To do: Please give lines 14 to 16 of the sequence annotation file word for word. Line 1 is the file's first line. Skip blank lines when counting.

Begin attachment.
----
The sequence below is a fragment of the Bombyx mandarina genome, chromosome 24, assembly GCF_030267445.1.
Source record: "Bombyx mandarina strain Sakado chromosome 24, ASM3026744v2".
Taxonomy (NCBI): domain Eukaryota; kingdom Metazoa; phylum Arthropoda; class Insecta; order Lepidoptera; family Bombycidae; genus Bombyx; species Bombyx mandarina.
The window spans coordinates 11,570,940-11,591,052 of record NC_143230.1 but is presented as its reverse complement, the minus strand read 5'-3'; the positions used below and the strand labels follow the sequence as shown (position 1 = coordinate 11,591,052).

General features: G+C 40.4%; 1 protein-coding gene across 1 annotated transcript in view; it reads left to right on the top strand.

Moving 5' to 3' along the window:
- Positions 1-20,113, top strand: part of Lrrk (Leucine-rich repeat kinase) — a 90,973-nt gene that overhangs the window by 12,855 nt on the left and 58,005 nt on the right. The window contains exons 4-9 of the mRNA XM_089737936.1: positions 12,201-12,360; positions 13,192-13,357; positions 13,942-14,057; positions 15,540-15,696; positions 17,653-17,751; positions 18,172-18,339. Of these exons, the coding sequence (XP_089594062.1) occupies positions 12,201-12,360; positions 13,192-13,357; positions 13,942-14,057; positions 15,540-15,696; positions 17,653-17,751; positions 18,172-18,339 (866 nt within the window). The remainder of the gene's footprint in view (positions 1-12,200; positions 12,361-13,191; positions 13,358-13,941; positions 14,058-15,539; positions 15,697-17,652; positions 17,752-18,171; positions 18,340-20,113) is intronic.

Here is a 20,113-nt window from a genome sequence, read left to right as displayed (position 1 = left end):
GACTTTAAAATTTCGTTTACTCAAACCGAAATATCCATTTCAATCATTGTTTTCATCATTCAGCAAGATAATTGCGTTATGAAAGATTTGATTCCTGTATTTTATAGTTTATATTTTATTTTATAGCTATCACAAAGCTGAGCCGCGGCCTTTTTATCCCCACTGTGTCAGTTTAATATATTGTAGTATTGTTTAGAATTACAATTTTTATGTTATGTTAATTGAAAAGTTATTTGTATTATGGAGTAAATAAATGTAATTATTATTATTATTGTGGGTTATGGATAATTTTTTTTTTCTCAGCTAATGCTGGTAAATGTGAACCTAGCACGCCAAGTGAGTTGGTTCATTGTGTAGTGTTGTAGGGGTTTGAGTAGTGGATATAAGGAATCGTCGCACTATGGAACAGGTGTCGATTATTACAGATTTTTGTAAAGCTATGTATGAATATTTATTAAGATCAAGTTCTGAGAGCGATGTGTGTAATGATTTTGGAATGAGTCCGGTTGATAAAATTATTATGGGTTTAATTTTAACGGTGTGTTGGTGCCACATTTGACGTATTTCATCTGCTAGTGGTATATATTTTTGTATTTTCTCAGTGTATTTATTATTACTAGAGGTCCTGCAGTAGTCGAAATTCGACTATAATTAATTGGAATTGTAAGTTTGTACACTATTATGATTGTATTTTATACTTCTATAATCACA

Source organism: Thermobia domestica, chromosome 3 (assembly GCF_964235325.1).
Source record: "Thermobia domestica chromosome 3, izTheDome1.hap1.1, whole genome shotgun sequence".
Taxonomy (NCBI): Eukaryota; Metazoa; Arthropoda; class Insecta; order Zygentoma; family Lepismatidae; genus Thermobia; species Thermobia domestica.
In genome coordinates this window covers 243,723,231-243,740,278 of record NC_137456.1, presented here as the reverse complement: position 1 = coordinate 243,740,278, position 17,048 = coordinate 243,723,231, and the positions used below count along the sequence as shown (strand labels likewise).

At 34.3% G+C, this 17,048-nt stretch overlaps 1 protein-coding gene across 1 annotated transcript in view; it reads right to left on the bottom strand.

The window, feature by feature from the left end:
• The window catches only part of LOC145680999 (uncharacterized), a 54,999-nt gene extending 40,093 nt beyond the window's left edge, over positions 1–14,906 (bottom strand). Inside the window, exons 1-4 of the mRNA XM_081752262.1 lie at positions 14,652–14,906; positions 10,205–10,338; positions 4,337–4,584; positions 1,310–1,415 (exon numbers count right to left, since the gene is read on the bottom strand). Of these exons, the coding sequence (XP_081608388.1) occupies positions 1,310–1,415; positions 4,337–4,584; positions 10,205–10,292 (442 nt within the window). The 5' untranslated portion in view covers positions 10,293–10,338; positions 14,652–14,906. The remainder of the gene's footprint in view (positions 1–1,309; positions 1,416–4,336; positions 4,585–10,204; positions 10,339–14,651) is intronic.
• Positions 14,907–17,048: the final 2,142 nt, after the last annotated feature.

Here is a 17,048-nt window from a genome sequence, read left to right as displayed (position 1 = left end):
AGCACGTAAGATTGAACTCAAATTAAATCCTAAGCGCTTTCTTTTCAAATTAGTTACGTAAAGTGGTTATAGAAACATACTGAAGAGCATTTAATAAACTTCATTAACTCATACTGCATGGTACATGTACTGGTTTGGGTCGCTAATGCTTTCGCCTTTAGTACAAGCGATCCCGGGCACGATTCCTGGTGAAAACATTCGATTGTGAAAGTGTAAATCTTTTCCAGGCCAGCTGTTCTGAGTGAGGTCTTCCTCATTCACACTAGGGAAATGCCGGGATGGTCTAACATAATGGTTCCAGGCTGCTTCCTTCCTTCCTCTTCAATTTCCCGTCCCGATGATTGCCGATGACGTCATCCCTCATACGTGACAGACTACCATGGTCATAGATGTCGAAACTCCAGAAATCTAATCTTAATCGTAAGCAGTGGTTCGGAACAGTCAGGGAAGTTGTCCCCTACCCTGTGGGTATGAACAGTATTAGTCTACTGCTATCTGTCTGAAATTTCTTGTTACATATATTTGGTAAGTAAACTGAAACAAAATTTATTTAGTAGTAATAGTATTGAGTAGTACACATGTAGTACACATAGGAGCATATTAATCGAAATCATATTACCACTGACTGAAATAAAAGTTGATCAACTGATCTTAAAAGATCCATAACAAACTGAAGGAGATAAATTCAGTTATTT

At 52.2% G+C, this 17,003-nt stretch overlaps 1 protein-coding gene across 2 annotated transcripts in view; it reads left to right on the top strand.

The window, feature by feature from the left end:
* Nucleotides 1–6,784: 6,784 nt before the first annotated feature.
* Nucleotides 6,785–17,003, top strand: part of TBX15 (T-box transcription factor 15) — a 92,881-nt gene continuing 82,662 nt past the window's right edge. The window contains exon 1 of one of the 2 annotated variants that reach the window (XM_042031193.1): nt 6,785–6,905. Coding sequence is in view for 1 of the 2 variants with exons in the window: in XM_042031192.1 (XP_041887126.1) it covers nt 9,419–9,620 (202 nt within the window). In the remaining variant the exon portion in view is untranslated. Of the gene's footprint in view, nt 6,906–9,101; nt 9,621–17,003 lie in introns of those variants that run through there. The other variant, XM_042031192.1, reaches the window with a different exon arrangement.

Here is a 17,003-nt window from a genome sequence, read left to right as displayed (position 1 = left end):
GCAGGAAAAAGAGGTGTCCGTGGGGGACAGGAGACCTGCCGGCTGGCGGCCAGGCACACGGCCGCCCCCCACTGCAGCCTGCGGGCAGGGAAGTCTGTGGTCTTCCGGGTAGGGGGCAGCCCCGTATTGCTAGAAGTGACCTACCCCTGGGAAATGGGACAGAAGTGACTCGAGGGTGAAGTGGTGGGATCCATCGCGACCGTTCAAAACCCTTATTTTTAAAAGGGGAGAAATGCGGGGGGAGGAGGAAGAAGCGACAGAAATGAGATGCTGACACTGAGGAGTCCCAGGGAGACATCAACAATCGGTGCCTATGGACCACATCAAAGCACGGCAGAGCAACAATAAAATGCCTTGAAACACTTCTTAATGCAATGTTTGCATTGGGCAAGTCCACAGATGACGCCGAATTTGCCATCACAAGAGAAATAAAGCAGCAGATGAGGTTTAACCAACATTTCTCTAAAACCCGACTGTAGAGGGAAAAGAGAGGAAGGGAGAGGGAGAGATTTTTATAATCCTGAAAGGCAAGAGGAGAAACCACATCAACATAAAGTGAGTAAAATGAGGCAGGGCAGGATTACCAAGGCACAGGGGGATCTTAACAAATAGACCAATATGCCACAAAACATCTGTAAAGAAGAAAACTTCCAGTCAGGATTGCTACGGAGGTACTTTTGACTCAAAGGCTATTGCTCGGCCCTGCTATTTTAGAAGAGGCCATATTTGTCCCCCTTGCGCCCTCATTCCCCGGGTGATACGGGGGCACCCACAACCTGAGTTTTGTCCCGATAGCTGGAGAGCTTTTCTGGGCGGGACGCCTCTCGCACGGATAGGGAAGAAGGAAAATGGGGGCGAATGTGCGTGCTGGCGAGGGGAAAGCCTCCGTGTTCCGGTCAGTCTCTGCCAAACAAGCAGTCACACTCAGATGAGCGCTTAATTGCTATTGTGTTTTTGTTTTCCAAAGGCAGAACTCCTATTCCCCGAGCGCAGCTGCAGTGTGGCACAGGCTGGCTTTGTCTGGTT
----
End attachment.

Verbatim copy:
At 34.3% G+C, this 17,048-nt stretch overlaps 1 protein-coding gene across 1 annotated transcript in view; it reads right to left on the bottom strand.

The window, feature by feature from the left end:
• The window catches only part of LOC145680999 (uncharacterized), a 54,999-nt gene extending 40,093 nt beyond the window's left edge, over positions 1–14,906 (bottom strand). Inside the window, exons 1-4 of the mRNA XM_081752262.1 lie at positions 14,652–14,906; positions 10,205–10,338; positions 4,337–4,584; positions 1,310–1,415 (exon numbers count right to left, since the gene is read on the bottom strand). Of these exons, the coding sequence (XP_081608388.1) occupies positions 1,310–1,415; positions 4,337–4,584; positions 10,205–10,292 (442 nt within the window). The 5' untranslated portion in view covers positions 10,293–10,338; positions 14,652–14,906. The remainder of the gene's footprint in view (positions 1–1,309; positions 1,416–4,336; positions 4,585–10,204; positions 10,339–14,651) is intronic.